Teen Hospice

 

BOB ABERNETHY, anchor: Now, a story about a special kind of hospice program — people who are near the end of life not only get special care, they get some of it from teenagers, who learn a lot about life by being that close to death. Lucky Severson reports.

LUCKY SEVERSON: This is a suburb of Clearwater, Florida. And a high school project that has nothing to do with how to marry a millionaire or survive on a desert island, though it is reality TV.

(to Mr. Morris): What kept you teaching?

HENRY MORRIS (Patient, “Hospice of the Sun Coast”): I like working with people.

SEVERSON: What they don’t talk about is that Mr. Morris, Henry, is dying of heart disease. That’s why the kids are here.

ANJALI SRINIVASAN (Volunteer, “Hospice of the Sun Coast”): My name is Anjali Srinivasan. I think one of the things I have learned from hospice is how important it is to celebrate your life.

SEVERSON: Anjali is part of a unique program for teenagers called “Hospice of the Sun Coast.” It’s offered in 16 Florida high schools; as many as a thousand kids have gone through the program since it started six years ago. Barbara Carrier is the Hospice Teen Volunteer Specialist.

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BARBARA CARRIER (Teen Volunteer Specialist, “Hospice of the Sun Coast”): The teens are coming in a little bit of Pollyanna — that life is good and I am immortal and this will never happen to me.

CHRIS GODDARD (Volunteer, “Hospice of the Sun Coast”): My name is Chris Goddard. Through hospice you really learn how important life is.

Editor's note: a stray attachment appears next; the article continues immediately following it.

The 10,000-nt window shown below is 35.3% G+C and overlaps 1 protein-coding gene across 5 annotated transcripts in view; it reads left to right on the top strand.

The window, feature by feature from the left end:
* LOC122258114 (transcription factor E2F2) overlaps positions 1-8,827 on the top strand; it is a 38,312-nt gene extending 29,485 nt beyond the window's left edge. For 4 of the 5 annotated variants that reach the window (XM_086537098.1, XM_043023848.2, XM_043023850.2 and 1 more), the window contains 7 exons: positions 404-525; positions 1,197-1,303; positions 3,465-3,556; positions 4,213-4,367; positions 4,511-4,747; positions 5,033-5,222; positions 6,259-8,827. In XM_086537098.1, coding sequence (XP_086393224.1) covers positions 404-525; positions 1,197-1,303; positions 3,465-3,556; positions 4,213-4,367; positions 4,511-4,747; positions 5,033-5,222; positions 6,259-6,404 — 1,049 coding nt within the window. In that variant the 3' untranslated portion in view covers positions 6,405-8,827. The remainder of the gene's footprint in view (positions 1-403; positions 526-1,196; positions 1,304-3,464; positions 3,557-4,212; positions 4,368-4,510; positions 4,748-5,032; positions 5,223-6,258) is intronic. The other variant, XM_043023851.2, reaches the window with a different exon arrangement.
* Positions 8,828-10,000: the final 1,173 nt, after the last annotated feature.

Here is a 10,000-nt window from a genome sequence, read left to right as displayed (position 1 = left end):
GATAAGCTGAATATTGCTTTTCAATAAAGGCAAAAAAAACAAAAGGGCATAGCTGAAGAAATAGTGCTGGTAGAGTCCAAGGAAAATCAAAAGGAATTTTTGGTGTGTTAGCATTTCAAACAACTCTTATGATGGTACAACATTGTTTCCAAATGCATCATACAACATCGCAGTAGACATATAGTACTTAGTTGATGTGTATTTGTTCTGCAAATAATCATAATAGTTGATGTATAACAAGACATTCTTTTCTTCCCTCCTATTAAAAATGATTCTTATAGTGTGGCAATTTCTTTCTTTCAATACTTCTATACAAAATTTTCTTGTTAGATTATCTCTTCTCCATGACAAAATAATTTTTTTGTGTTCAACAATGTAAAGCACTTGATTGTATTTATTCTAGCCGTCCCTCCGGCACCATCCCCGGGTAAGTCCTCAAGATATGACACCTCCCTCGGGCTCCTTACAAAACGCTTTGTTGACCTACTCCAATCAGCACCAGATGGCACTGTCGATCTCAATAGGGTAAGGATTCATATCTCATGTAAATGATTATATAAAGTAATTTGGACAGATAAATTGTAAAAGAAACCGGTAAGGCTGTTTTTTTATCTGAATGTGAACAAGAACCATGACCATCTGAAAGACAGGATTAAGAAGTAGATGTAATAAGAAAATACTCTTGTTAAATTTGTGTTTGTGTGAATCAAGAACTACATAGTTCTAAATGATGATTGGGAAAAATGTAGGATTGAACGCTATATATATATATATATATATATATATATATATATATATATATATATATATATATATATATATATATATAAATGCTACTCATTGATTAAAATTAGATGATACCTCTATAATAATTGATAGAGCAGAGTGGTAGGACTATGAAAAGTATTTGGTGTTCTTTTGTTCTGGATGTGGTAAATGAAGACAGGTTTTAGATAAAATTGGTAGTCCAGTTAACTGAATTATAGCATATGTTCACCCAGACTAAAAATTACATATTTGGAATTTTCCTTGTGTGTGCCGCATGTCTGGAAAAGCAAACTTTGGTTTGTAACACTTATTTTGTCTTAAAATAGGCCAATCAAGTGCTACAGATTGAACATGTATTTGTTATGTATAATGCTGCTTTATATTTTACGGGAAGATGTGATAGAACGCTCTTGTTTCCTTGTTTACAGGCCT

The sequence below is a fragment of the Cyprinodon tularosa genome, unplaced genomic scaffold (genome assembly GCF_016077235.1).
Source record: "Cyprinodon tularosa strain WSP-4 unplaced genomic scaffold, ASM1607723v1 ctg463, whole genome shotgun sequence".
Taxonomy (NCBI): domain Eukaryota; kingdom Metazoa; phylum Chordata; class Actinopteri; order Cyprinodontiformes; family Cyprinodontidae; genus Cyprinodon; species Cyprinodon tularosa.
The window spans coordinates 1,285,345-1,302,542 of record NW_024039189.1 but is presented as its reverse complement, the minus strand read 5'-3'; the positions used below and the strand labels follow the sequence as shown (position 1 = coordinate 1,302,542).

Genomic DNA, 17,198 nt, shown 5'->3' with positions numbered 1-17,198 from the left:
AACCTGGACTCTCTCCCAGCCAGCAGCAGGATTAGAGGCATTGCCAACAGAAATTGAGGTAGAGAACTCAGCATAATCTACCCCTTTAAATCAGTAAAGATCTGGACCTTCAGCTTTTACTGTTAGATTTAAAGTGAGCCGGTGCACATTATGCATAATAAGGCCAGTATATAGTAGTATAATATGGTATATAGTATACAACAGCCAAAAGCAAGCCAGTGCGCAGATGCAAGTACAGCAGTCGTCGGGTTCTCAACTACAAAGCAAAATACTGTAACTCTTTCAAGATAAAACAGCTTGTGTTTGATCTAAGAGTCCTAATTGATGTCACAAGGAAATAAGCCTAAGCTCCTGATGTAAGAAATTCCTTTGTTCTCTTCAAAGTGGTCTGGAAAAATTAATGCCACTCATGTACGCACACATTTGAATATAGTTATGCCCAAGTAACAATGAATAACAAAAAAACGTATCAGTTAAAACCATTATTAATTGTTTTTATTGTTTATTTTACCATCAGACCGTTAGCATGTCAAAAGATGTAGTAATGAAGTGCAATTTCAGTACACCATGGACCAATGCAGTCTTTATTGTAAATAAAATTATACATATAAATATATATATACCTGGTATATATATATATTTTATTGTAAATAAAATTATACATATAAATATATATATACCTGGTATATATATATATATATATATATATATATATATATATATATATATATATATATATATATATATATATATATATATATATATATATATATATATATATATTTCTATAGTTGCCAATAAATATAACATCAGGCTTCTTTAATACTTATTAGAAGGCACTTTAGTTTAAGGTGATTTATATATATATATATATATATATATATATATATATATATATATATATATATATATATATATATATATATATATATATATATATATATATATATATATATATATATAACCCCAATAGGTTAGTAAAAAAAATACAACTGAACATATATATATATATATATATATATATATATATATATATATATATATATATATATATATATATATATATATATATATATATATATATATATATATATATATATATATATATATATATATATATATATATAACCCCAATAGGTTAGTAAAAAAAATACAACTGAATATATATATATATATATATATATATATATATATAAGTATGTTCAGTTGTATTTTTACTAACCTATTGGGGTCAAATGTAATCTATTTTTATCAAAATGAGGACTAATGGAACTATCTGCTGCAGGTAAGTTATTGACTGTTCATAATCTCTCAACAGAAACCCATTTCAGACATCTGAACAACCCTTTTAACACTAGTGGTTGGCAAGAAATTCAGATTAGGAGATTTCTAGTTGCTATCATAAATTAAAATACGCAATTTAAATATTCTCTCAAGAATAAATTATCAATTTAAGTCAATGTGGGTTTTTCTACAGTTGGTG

SEVERSON: One of the things the kids do is videotape interviews with people who are dying, like Henry. A priceless recording for Henry’s family, thoughts and stories and words of wisdom.

Mr. MORRIS: I always go into a situation with a positive attitude. I always look for the best in everything.

SEVERSON (to Mr. Morris): Has this helped you?

Mr. MORRIS: Oh, it’s been tremendous. They are very helpful.

Ms. SRINIVASAN: I get to hear about personal stories and maybe Mr. Morris can tell me something, that in his life he wished he had done something differently, and I can take something from that and I walk away with a lesson in life.

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Mr. GODDARD: I like it because lots of times just during my life I feel like I am not really doing anything for anyone else. I feel really selfish sometimes just, like, going to school, like, spending time in my room, like, doing homework and other stuff. And I like to get involved with hospice because I feel like I can do something for other people.